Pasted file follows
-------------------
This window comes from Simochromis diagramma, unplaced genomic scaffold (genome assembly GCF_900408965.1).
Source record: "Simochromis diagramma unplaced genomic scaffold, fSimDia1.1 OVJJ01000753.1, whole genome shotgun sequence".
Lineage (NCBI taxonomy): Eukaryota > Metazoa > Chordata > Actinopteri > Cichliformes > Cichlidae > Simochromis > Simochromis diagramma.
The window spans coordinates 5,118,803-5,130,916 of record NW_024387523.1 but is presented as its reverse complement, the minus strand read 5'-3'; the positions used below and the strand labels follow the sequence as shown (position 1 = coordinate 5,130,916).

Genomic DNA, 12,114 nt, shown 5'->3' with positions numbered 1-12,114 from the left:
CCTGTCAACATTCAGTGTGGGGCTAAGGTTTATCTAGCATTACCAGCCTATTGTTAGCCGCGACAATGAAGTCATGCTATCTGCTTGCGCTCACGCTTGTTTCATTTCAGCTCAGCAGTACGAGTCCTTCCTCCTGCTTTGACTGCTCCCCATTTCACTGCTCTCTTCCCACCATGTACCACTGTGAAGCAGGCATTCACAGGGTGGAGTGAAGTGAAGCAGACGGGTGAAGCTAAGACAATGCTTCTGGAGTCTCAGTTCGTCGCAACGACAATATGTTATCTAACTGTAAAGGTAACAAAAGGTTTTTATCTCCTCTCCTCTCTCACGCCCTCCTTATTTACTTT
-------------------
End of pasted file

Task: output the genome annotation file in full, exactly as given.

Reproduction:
This window comes from Simochromis diagramma, unplaced genomic scaffold (genome assembly GCF_900408965.1).
Source record: "Simochromis diagramma unplaced genomic scaffold, fSimDia1.1 OVJJ01000753.1, whole genome shotgun sequence".
Lineage (NCBI taxonomy): Eukaryota > Metazoa > Chordata > Actinopteri > Cichliformes > Cichlidae > Simochromis > Simochromis diagramma.
The window spans coordinates 5,118,803-5,130,916 of record NW_024387523.1 but is presented as its reverse complement, the minus strand read 5'-3'; the positions used below and the strand labels follow the sequence as shown (position 1 = coordinate 5,130,916).

Genomic DNA, 12,114 nt, shown 5'->3' with positions numbered 1-12,114 from the left:
CCTGTCAACATTCAGTGTGGGGCTAAGGTTTATCTAGCATTACCAGCCTATTGTTAGCCGCGACAATGAAGTCATGCTATCTGCTTGCGCTCACGCTTGTTTCATTTCAGCTCAGCAGTACGAGTCCTTCCTCCTGCTTTGACTGCTCCCCATTTCACTGCTCTCTTCCCACCATGTACCACTGTGAAGCAGGCATTCACAGGGTGGAGTGAAGTGAAGCAGACGGGTGAAGCTAAGACAATGCTTCTGGAGTCTCAGTTCGTCGCAACGACAATATGTTATCTAACTGTAAAGGTAACAAAAGGTTTTTATCTCCTCTCCTCTCTCACGCCCTCCTTATTTACTTT